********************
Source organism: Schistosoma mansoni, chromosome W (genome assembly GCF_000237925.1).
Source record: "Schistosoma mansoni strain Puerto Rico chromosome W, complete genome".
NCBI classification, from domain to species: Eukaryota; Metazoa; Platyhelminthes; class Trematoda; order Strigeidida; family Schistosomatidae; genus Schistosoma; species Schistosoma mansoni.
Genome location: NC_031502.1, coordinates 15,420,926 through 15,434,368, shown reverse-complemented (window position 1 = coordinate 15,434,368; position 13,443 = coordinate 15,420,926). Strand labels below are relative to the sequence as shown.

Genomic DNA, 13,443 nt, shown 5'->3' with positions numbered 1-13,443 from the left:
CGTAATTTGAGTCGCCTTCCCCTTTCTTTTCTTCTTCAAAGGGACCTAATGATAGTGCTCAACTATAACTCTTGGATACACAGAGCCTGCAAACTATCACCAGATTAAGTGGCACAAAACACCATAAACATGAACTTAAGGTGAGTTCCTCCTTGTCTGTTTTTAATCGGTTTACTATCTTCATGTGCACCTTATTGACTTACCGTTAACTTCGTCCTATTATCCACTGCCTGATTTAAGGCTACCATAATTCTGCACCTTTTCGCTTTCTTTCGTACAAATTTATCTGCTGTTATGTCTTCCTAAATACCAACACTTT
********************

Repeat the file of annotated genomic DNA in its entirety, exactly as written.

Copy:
Source organism: Schistosoma mansoni, chromosome W (genome assembly GCF_000237925.1).
Source record: "Schistosoma mansoni strain Puerto Rico chromosome W, complete genome".
NCBI classification, from domain to species: Eukaryota; Metazoa; Platyhelminthes; class Trematoda; order Strigeidida; family Schistosomatidae; genus Schistosoma; species Schistosoma mansoni.
Genome location: NC_031502.1, coordinates 15,420,926 through 15,434,368, shown reverse-complemented (window position 1 = coordinate 15,434,368; position 13,443 = coordinate 15,420,926). Strand labels below are relative to the sequence as shown.

Genomic DNA, 13,443 nt, shown 5'->3' with positions numbered 1-13,443 from the left:
CGTAATTTGAGTCGCCTTCCCCTTTCTTTTCTTCTTCAAAGGGACCTAATGATAGTGCTCAACTATAACTCTTGGATACACAGAGCCTGCAAACTATCACCAGATTAAGTGGCACAAAACACCATAAACATGAACTTAAGGTGAGTTCCTCCTTGTCTGTTTTTAATCGGTTTACTATCTTCATGTGCACCTTATTGACTTACCGTTAACTTCGTCCTATTATCCACTGCCTGATTTAAGGCTACCATAATTCTGCACCTTTTCGCTTTCTTTCGTACAAATTTATCTGCTGTTATGTCTTCCTAAATACCAACACTTT